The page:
A New York Times science reporter turns her journalistic magnifying glass on the fitness industry, with its exercise mythology, false claims, and poorly structured scientific studies. Her first chapter focuses on the Less is More theory, where studies claim moderate exercise fewer times a week has more benefit to your health than more intense training. She goes on to eviscerate the myth of the Fat Burning Zone, which doesn’t exist. The optimal way to “burn fat” is to exercise at your highest intensity for the longest possible time frame, not to try and keep your heart rate at a specific range of 60% of maximum, or in the “Fat Burning Zone.”
Weight loss is a matter of simple physics. If you take in more calories than you use, you will gain weight. If you take in fewer calories than you use, you will lose weight.
If you want to improve your health, studies have shown that most of the health benefit occurs just from mild exercise, not necessarily the most arduous workouts. Walk briskly 20-30 minutes a day.
Benefits of strength training: more efficient muscles, has more mitochondria, better at using fat for fuel and allowing cells to use insulin to process blood sugar (reducing diabetes chance). How do you start? National Strength and Conditioning Association has tips.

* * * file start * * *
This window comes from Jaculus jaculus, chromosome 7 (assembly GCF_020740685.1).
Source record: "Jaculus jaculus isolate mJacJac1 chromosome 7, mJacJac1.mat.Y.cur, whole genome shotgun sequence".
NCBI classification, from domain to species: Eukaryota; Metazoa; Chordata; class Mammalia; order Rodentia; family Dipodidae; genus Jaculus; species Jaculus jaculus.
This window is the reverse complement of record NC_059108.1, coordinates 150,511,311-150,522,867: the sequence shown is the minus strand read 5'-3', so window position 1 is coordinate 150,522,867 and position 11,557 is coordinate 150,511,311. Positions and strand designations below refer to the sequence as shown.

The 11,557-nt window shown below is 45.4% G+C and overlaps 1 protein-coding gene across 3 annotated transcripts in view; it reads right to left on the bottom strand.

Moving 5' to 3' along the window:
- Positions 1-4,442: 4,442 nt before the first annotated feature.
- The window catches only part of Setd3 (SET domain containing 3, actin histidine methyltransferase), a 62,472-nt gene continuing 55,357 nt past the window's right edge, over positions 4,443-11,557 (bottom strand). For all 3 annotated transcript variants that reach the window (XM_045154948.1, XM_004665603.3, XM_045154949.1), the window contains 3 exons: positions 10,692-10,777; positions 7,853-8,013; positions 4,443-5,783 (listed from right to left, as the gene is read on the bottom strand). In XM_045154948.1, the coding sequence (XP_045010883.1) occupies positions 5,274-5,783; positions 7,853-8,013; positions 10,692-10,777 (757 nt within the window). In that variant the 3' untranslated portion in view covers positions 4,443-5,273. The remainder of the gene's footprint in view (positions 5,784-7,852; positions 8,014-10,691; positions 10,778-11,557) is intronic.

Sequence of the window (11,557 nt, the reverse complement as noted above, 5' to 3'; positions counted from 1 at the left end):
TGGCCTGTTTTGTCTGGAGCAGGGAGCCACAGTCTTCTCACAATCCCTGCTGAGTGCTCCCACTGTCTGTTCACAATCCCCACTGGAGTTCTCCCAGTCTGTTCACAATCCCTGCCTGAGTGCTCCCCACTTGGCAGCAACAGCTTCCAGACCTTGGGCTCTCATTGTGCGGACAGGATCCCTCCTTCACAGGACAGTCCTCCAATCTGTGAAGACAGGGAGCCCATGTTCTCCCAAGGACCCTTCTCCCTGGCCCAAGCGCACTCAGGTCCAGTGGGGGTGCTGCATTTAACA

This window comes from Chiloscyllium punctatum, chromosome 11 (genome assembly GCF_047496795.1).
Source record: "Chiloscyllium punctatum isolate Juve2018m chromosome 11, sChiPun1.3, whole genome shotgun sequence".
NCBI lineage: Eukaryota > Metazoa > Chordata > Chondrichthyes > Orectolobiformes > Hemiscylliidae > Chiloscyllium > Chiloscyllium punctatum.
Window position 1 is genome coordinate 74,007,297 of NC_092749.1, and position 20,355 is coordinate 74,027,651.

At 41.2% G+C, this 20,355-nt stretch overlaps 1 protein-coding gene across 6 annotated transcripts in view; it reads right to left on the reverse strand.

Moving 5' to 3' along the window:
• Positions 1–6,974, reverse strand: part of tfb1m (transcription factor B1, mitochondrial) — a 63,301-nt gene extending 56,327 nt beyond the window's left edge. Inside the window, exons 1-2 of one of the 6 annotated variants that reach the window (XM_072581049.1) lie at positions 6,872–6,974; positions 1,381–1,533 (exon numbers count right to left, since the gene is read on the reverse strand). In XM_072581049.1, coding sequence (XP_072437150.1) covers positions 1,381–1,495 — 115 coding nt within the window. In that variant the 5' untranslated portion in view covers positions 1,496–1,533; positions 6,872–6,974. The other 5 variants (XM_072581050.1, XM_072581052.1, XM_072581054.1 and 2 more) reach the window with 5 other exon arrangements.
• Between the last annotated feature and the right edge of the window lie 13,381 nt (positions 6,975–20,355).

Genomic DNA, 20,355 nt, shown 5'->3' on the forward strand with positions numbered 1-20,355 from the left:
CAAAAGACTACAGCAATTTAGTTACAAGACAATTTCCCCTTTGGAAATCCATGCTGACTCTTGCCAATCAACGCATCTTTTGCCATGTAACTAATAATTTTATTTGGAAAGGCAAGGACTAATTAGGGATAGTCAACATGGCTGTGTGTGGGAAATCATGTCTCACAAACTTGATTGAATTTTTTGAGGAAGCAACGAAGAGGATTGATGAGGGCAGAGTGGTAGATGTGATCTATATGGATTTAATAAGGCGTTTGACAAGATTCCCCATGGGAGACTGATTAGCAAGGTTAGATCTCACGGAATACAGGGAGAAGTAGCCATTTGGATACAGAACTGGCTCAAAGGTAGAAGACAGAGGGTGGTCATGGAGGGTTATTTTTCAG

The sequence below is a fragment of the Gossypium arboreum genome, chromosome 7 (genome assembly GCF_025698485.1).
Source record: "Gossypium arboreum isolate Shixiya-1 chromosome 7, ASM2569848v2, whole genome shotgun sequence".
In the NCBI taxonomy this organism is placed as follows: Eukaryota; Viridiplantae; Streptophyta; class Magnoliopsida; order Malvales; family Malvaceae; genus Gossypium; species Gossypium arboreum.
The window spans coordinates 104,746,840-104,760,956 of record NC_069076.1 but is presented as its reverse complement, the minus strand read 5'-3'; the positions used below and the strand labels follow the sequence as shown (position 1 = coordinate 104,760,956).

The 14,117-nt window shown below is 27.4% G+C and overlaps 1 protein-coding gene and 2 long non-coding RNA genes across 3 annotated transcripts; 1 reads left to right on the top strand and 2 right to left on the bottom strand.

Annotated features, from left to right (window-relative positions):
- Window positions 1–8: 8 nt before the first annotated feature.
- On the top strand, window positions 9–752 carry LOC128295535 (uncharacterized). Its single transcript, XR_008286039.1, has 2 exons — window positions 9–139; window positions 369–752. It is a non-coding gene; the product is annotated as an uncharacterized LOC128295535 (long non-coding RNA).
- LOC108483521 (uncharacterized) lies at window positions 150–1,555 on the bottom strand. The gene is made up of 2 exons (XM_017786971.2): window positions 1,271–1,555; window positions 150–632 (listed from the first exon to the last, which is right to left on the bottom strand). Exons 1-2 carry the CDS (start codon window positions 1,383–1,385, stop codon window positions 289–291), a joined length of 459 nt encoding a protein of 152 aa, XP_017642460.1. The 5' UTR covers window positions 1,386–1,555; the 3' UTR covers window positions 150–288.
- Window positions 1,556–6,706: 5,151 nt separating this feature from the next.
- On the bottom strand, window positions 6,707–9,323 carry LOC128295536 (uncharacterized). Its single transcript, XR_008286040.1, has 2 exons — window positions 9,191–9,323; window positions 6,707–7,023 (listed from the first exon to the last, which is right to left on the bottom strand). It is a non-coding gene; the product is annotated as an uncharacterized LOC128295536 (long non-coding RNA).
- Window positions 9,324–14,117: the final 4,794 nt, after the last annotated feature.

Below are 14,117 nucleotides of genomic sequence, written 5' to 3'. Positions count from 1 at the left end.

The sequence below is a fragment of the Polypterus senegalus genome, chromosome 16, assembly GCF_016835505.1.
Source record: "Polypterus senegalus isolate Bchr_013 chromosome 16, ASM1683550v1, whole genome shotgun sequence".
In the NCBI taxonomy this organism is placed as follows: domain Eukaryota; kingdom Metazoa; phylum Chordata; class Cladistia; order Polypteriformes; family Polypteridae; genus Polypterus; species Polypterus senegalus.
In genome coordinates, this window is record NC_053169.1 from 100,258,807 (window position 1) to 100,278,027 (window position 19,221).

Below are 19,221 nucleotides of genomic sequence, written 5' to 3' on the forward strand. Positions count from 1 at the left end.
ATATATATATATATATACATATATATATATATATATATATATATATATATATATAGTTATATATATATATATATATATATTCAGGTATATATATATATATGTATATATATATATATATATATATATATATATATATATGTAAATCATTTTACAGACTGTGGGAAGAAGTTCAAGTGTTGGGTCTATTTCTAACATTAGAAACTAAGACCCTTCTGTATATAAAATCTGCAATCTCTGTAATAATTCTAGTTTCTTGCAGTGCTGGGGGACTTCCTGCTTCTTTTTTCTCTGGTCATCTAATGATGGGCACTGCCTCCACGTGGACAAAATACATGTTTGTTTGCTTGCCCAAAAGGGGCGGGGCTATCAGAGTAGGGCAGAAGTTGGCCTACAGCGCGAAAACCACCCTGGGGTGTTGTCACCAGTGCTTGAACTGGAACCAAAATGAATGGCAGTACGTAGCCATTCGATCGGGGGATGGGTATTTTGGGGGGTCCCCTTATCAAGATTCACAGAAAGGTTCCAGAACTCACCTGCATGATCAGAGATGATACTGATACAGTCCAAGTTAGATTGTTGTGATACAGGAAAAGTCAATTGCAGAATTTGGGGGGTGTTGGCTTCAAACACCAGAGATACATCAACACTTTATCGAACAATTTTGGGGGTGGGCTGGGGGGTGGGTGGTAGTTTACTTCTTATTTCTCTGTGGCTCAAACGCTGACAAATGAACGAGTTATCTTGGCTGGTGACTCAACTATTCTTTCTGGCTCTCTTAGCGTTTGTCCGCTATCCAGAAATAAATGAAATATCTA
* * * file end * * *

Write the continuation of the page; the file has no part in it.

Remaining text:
Random odds & ends:
* There is a small percentage of the population that doesn’t see improvement after consistently doing cardio or strength training.
* 1553 was the year the first doctor-authored book about exercise came on the market: Book of Bodily Exercise by Christobal Mendez, who recommended exercises for both men and women. (Walking is best, he said). Walking was also praised in the best selling book in 1745, An Essay of Health and a Long Life by George Cheyne; walking was “most natural” and “most useful.”
* Good fitness research gets lost among the myriad of marketing claims, supplements, dubious diets and programs. But there is valid research involving studies with control groups that look for statistically significant results. The problem is the inability to do a blind random test, where half the group is assigned to exercise over a period of years and the other half must remain sedentary.
sub=The quest for truth about exercise and health